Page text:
Quick Takes

Kentucky lawmakers hear update on KERA and school assessment methods

By: - June 6, 2023 4:17 pm
Students get off buses at an elementaryschool In Louisville, KY

The Kentucky Department of Education named Robin Kinney to serve as interim education commissioner. (Photo by Jon Cherry/Getty Images)

Kentucky lawmakers on Tuesday heard an update on the state of Kentucky education assessments and what policy changes could impact their future. 

Lu Young (Kentucky Department of Education)

Lu Young, the chairwoman of the Kentucky Board of Education, told members of the Interim Joint Committee on Education that it’s time to reconsider the backdrop of past accountability and assessment measures as the state moves forward. Young highlighted the department’s vision of “United We Learn,” which focuses on giving students a more vibrant education and encourages school innovation.  

A key component of that could be engaging community members in the conversation. In such conversations, she said she has heard that state and local business leaders are looking for students who can think critically and solve problems.  

“I don’t know that we veered so far off the path. We were knocked off the path several times by the federal government, frankly, along the way. But now I think we have this window of opportunity as a commonwealth to think about how deep and authentic learning experiences can become the norm in Kentucky,” Young said. 

Young was among Kentucky Department of Education officials who addressed the committee Tuesday. No voting actions were taken during the meeting, but the information could be used to shape the General Assembly’s policies in the 2024 legislative session. 

The lawmakers also heard from Jim Flynn about the status of the Kentucky Education Reform Act, which was enacted in 1990. He said goals of the act included school accountability for students’ process in content and performance assessment, but other factors that have disrupted KERA’s progress were the 2008 recession, the coronavirus pandemic and the federal No Child Left Behind Act.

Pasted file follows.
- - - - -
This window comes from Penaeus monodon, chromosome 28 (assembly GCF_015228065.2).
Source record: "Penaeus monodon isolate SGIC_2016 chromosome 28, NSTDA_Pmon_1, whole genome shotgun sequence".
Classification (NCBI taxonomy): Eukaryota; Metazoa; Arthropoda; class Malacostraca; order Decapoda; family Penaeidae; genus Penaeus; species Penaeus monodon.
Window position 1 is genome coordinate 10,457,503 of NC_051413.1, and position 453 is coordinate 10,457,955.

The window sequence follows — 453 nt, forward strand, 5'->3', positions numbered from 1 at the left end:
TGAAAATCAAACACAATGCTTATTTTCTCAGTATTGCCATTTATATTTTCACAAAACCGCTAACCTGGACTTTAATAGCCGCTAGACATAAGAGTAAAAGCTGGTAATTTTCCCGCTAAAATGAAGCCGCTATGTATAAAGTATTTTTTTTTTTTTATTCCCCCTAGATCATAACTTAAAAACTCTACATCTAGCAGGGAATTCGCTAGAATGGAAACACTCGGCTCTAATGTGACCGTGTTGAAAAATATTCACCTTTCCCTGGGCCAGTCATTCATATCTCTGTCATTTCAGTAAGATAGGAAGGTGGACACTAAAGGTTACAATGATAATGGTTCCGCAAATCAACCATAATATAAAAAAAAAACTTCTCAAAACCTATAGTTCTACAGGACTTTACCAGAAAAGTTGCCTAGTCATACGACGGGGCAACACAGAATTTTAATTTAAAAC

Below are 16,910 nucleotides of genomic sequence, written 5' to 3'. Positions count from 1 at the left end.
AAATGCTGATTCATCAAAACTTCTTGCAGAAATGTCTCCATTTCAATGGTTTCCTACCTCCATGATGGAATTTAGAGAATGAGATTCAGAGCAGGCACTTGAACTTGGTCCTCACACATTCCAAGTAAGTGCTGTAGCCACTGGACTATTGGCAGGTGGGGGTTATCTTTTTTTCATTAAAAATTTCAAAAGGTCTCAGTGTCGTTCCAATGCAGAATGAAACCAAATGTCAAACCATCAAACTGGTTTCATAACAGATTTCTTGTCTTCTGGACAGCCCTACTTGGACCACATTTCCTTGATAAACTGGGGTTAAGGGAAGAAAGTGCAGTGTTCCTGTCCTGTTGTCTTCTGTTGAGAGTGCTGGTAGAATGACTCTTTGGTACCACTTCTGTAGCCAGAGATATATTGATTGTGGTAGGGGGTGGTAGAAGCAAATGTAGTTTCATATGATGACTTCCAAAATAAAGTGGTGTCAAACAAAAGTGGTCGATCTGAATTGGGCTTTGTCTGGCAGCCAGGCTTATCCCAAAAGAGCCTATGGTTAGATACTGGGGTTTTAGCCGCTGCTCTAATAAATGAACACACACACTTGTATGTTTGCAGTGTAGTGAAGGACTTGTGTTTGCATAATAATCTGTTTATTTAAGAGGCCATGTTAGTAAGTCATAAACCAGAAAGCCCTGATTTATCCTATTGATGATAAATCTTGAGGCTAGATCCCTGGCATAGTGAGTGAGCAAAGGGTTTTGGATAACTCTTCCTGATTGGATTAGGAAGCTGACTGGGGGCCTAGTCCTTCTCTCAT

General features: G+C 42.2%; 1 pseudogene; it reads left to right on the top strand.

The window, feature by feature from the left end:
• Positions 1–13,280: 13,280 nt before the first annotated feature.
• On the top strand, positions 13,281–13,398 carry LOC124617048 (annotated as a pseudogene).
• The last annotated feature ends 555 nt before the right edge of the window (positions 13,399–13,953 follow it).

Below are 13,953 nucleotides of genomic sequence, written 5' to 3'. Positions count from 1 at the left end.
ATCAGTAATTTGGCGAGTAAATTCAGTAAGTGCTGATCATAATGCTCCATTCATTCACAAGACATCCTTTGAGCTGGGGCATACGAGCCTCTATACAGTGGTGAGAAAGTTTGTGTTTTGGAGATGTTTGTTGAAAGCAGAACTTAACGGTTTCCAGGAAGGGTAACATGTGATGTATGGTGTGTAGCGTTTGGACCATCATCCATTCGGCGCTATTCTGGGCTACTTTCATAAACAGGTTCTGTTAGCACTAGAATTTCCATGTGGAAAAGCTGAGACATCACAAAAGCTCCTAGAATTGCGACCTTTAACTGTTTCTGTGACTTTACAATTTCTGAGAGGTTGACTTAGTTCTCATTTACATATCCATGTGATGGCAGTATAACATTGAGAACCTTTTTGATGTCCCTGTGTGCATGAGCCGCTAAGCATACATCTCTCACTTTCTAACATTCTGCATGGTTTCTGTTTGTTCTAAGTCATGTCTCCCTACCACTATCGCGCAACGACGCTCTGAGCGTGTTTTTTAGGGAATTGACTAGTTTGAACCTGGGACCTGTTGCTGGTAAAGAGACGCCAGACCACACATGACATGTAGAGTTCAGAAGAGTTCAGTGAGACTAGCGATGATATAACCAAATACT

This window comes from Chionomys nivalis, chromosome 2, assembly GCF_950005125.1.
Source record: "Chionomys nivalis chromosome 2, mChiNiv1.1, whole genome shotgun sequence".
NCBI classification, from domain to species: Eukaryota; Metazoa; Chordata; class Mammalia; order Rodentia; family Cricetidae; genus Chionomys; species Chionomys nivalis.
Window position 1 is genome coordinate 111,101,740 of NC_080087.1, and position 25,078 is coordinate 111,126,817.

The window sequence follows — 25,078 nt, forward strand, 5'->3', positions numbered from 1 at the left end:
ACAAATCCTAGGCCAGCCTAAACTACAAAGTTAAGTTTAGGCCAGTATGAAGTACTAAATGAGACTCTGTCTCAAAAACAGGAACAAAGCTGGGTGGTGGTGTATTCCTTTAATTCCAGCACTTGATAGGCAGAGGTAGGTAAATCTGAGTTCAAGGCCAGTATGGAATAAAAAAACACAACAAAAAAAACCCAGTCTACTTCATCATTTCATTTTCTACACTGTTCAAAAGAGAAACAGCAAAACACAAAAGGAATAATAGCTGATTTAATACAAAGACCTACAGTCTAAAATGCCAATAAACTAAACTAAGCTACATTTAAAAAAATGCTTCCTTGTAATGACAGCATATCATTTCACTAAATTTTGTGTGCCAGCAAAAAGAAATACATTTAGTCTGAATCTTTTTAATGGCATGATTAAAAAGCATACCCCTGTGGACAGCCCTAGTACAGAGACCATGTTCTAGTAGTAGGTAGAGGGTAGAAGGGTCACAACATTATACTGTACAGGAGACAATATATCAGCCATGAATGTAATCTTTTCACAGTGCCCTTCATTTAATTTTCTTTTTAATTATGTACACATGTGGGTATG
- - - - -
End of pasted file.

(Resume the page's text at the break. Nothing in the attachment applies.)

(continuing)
Committee co-chairman Rep. James Tipton, R-Taylorsville, said at the start of the meeting before Flynn’s presentation on KERA that it would be “good for us to take a pause and look back” and “try to identify where it is that we need to go” when it comes to shaping future policies. 

In his remarks, Flynn said Kentucky is not alone in facing these challenges. He talked about solutions other states as well as some Kentucky schools are exploring such as incorporating community-based accountability systems. 

The representatives from KDE, who along with Young included ​​Associate Commissioner of the Office of Assessment and Accountability Rhonda Sims and Director of Division of Assessment and Accountability Support Jennifer Stafford, discussed current assessment and accountability metrics, along with federal and state requirements. The data presented had caveats like partial testing in recent years and changes in school tests. 

At the end of the meeting, Tipton said the conversation about assessment and accountability must continue. 

“Our children deserve us to do better,” Tipton said. “We’ve got to analyze the data, figure out how we can improve the educational system in Kentucky because it’s their future.”

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McKenna Horsley
McKenna Horsley

McKenna Horsley covers state politics for the Kentucky Lantern. She previously worked for newspapers in Huntington, West Virginia, and Frankfort, Kentucky. She is from northeastern Kentucky.